Posts filed under ‘Hesiod’

Medusa: Homer and Hesiod

Surprisingly few ancient authors mention Medusa and Perseus although the story seems to have circulated from at least the beginning of seventh century BC. The most ancient poets, Homer and Hesiod, don’t tell the story in its wholeness but from their poems it is clear that they they knew something about it.

In the fourteenth song of the Iliad – orally composed by Homer, on the East coast of what nowadays is Turkey, sometime between the eleventh and ninth centuries BC  and perhaps written down in the late sixth century Athens – Perseus is presented to the listeners as if he was already well known by them. In 4:319, Homer lets Zeus present him, “the most famous of all men” as his son with Danae. Perhaps G. Mylonas is right and a tale about Perseus, king of Mycenae around 1350 BC, was sung already in the Mycenaean palaces.

Medusa, the dreadful monster, is mentioned three times. However, both Adolf Furtwängler and Ulrich von Milamowitz-Moellendorff considered them as later additions and as far as I know nobody has tried to falsify their proposal.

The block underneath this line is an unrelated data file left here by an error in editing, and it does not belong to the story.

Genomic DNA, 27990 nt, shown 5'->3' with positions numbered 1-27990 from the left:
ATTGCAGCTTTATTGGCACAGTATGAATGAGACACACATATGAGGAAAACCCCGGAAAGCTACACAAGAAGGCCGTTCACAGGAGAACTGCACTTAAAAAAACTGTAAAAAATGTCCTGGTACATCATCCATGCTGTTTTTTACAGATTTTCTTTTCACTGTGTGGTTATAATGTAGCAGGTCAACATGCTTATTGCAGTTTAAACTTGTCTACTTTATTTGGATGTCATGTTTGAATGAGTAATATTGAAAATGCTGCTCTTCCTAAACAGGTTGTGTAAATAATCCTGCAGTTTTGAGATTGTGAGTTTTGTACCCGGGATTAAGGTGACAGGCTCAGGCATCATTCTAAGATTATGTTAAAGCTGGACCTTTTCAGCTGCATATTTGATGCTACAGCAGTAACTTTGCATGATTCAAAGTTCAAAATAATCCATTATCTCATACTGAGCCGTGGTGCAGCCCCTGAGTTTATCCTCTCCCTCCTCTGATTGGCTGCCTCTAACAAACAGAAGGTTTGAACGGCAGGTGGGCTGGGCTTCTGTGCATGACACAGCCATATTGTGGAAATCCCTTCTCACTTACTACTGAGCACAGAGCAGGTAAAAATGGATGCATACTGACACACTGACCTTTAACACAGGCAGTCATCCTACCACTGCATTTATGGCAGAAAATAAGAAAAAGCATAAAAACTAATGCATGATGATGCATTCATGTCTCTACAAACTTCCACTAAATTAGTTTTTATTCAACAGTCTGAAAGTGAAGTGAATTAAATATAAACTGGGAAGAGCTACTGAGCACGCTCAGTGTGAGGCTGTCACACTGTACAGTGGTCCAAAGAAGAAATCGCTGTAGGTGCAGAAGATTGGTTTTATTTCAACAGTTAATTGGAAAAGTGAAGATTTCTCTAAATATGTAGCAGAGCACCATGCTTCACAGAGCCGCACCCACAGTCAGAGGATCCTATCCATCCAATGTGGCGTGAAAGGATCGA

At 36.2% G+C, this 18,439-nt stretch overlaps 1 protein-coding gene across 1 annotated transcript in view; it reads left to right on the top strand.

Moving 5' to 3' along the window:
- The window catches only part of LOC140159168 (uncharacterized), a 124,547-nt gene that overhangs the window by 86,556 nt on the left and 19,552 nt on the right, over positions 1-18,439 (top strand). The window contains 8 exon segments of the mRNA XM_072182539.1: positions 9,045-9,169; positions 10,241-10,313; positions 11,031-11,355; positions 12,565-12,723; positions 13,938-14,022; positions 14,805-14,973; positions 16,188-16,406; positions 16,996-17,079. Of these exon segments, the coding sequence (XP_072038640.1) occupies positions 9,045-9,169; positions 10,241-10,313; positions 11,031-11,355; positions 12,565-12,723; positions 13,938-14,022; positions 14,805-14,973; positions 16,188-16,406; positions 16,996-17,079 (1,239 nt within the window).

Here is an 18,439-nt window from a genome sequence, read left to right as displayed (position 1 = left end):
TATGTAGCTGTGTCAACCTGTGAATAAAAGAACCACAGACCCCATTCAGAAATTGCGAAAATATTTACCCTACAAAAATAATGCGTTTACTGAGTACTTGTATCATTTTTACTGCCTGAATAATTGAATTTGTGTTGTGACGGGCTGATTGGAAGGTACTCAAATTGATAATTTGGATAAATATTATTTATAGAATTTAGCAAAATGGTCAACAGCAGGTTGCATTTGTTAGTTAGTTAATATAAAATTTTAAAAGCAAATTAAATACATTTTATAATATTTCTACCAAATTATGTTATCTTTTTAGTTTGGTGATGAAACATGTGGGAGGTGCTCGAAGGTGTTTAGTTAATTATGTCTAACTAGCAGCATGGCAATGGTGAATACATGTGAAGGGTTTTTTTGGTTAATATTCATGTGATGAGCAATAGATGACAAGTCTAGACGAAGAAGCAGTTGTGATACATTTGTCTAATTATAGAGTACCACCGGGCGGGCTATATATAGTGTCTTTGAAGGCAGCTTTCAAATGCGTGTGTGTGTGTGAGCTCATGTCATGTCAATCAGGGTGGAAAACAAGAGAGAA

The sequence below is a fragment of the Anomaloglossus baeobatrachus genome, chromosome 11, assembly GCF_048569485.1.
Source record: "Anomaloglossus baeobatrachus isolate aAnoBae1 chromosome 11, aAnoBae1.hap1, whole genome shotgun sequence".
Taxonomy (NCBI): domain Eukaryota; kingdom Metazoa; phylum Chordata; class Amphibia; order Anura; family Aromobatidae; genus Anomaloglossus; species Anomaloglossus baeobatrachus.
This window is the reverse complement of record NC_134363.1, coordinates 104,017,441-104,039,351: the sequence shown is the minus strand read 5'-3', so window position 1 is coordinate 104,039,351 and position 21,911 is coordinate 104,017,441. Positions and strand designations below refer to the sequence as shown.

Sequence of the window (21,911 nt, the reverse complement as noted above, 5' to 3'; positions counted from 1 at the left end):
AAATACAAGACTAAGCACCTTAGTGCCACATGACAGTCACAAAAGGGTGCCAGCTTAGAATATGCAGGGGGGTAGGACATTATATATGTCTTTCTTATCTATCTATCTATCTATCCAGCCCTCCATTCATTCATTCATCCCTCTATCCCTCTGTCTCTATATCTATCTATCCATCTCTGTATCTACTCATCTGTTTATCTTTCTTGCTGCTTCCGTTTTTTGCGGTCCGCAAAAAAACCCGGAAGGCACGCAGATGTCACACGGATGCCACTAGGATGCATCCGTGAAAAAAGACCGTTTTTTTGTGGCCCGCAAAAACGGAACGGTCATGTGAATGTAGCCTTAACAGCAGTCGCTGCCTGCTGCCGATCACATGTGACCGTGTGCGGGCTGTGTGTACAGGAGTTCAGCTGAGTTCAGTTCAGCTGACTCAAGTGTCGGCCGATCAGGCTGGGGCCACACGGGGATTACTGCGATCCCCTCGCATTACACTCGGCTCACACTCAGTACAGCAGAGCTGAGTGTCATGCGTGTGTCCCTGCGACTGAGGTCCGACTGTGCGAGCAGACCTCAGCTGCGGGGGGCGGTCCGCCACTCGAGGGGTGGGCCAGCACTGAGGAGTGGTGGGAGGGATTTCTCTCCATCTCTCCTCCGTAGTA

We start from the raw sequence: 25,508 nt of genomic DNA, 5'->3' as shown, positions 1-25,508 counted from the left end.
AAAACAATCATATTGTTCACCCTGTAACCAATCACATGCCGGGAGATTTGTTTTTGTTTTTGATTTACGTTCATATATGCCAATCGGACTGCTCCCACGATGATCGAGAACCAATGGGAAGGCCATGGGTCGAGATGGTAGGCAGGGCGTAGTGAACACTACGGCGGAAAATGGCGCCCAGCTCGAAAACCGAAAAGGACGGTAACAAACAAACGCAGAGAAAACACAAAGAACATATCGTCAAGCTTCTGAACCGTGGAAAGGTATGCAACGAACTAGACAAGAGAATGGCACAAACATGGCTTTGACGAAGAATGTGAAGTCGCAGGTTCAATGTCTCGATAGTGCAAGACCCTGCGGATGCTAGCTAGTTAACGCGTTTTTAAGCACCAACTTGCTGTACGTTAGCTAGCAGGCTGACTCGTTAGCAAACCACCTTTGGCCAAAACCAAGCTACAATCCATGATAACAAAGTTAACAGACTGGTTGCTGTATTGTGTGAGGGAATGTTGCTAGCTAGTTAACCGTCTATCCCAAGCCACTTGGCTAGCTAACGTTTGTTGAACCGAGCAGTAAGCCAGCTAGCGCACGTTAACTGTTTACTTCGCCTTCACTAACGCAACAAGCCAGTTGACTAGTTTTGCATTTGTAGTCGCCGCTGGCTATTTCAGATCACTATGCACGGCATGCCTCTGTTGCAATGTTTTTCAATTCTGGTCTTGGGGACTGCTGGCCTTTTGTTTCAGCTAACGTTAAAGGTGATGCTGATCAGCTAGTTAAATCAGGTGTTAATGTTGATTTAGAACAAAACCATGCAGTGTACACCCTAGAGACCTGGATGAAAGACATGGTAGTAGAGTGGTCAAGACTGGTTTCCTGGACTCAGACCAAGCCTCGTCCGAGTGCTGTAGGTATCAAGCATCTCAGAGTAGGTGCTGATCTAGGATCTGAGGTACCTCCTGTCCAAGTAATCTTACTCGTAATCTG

The line in the fifth song is the most evident one. Here we read that Athena puts the aegis (a buff-coat or protective corset) over her head and on this corset she wears the “horrible monster’s, Gorgo’s head”, but the vase-paintings show that this happened only in the last quarter of the sixth century BC, that is, several hundred years after Homer. Thus, the Iliad only tells us that a story about Perseus, son of Zeus and Danae, was known early on.

The second early Greek poet was Hesiod from Boeotia, who perhaps lived in the eighth century BC. He composed a poem, the Theogony, about the creation of the world and the Greek gods, only one generation before an artist from the island of Tenos made the earliest image of Perseus killing Medusa. Unfortunately for us, Hesiod is more interested in Pegasos than in that story, but he does tell us that the monsters were three and not one: the mortal Médousa, whose name comes from the old verb médô that means “I rule,” and her two immortal sisters, Sthenno that means “the strong one” and Euryálethe one that wanders widely.” He also tells us that Poseidon, the “Dark-haired One,”  whom Zeus had made the ruler over the Mediterranean Sea, made love to Medusa “in a soft, grassy  meadow among the flowers,” and that “when Perseus cut off her head, Chrysaor the Great and Pegasos the Horse leaped out” (verses 274-86).

However, we don’t find any description of the “monster” with lolling tongue and big teeth until in the fifth century in Pherekydes and Euripedes and the snakes are not mentioned at all until Ovid writes about them. Luckily we have the images and they tell us a more complicated story.


May 22, 2010 at 7:35 am Leave a comment


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